These days, the family’s cow and calf operation is small, but strong. With excellent access to irrigation and land thick with high mountain native grasses, the family is positioning themselves as summer grazers. And, for the most part, Sigel has found the ranching life to work for him, but he has also learned of the profession’s challenges. Though admittedly well-off, Sigel says that money is always an issue. Each mistake the new ranchers make hurts. “After all the money spent to purchase land, animals, equipment, sometimes you make a wrong decision and….” Art doesn’t finish his statement, but you can imagine winged dollar bills flying away over his head.
The enormity of this financial obstacle is one that a young aspiring rancher must realistically consider. While most college graduates enter the workforce full of dreams and high hopes, agriculture students grasp diplomas and head for the door already supplied with a stiff sense of worldly realism.
“Running a small 6,000-cow operation is not enough money to ever afford to buy land,” says Luke James Lenski, a 22-year-old senior at the University of Wyoming’s College of Agriculture and Resource Management. Lenski grew up 50 miles southeast of Denver. His first impression of the future of ranching formed early on as he watched the alfalfa fields around his childhood home turn into subdivisions.
Summers spent working on a family friend’s ranch convinced Lenski to study agriculture and make it his life’s work. Now nearly graduated with degrees in animal science and agriculture business, Lenski sees his only possible future in the business as a manager for a large corporate ranch like Silver Spur – a TIC Communications owned business with ranch operations in three states.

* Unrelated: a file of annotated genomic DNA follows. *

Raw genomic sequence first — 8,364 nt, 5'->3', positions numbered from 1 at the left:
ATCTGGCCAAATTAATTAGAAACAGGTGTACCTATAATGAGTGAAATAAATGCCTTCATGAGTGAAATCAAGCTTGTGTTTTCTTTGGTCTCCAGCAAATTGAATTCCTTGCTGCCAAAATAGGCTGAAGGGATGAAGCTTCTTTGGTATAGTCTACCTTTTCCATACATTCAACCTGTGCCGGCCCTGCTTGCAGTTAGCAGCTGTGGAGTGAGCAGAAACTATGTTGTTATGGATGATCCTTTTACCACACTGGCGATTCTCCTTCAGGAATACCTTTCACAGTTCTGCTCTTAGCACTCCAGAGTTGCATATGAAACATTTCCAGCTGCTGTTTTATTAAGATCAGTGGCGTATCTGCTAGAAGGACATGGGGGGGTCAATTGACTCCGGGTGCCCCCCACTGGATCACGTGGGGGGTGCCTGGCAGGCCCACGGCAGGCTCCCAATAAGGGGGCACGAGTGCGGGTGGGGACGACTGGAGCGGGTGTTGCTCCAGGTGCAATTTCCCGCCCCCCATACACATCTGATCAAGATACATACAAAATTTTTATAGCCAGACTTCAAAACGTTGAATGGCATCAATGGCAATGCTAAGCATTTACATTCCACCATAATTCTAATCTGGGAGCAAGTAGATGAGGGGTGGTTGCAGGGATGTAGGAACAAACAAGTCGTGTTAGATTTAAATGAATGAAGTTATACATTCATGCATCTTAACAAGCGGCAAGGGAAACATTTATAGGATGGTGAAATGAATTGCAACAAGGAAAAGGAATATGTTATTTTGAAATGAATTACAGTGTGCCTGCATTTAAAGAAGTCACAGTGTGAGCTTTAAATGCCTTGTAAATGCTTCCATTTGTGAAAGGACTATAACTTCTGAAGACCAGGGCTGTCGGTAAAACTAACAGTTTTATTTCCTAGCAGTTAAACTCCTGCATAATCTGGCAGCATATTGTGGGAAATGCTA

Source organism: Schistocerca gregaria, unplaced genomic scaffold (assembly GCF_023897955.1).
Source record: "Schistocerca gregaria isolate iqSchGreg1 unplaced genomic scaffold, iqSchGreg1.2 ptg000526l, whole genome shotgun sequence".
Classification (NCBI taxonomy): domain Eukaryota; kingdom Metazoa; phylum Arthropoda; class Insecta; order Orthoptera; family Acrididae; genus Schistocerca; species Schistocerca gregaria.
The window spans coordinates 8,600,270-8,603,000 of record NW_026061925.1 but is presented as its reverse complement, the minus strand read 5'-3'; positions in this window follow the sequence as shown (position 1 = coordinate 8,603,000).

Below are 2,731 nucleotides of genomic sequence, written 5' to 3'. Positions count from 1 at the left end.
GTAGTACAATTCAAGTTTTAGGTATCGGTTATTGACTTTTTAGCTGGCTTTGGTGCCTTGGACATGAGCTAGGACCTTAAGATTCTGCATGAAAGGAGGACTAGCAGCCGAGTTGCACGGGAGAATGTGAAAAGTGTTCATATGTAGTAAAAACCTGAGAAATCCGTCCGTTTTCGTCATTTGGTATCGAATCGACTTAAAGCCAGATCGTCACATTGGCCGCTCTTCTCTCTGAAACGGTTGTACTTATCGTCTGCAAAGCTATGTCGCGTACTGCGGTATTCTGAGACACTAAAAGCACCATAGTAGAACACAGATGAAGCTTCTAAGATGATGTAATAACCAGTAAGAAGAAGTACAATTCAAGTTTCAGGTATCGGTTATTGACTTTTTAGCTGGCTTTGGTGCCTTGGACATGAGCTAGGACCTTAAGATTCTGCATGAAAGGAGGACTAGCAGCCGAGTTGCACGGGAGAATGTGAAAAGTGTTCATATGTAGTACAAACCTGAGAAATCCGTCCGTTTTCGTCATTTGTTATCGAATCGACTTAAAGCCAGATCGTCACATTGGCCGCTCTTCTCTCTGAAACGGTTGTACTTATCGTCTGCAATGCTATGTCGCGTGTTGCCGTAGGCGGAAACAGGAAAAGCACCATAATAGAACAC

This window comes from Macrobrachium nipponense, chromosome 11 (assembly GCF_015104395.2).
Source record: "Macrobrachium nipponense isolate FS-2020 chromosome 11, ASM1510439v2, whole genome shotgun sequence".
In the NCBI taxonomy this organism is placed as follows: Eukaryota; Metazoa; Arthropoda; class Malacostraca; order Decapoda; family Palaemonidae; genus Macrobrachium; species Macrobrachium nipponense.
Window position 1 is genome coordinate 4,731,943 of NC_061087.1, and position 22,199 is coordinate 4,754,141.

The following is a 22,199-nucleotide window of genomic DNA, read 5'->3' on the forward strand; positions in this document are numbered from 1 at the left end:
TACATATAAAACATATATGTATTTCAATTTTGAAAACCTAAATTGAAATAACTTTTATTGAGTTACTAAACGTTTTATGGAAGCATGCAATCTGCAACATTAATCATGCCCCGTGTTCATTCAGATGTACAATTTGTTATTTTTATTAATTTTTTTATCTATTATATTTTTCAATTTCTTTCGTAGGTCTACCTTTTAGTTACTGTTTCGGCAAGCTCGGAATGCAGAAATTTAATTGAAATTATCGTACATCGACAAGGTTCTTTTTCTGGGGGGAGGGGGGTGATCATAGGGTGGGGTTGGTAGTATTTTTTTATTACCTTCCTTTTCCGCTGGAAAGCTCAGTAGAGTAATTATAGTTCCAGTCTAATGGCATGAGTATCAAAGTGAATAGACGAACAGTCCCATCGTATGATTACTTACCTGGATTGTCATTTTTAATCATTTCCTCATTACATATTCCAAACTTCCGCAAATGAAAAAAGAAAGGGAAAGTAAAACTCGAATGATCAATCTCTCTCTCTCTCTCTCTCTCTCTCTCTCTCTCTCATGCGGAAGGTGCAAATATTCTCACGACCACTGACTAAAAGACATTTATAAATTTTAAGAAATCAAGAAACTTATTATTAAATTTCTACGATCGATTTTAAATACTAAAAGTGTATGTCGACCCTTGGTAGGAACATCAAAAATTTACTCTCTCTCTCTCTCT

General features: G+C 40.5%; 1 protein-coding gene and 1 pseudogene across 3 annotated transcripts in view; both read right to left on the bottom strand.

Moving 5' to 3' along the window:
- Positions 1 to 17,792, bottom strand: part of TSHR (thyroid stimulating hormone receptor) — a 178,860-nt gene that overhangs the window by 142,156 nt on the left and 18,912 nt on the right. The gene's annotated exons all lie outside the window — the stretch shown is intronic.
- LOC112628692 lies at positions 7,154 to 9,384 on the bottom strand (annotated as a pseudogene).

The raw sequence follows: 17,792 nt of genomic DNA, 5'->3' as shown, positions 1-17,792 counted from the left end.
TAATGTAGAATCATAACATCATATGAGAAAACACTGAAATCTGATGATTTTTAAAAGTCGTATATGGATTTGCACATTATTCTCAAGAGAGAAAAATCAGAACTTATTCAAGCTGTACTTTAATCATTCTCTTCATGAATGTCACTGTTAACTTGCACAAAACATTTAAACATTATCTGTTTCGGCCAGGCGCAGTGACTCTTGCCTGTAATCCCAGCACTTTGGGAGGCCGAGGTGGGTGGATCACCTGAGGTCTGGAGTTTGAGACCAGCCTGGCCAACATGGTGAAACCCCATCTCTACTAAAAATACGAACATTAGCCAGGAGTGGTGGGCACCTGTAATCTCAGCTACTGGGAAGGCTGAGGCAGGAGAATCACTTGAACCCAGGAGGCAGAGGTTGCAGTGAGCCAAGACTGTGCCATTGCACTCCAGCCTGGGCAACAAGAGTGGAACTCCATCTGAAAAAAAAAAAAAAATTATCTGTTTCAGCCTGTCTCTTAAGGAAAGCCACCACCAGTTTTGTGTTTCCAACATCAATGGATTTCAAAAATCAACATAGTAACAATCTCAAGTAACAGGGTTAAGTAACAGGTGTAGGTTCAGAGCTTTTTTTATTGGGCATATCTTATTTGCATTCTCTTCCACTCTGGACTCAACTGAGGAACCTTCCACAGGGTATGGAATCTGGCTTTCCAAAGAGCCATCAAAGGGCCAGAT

Yet, interest in ranching is still quite strong among young people, according to Jim Wangberg, associate dean of the university’s College of Agriculture. Enrollment in that department has broken records for two years running. And, while students like Luke Lenski are in abundance, the job market is not as dire as one would expect.
According to Wangberg, roughly a quarter of his students come from ranching families and will go back home better equipped to run the family business. Another quarter will continue their education and remain in academia. The remaining 50 percent is all over the board. They will work for government agencies, becoming game wardens and range management professionals. They will join the private sector and, as Lenski hopes to, manage large cattle outfits across the West.
Wangberg doesn’t bother mentioning those students who may try, against odds, to successfully buy and operate their own ranch. Those numbers, it seems, are too small to really count.
The truth is, for ranching to survive past older ranchers’ retirement, people like Lenski need to acquire land and ranch it. Based on current trends, between 50 and 75 percent of ranches in the West will change hands in the next 10 to 15 years. That’s because, as Pamela Dewell of the Wyoming Stock Growers Land Trust says, we are hitting a demographic bubble.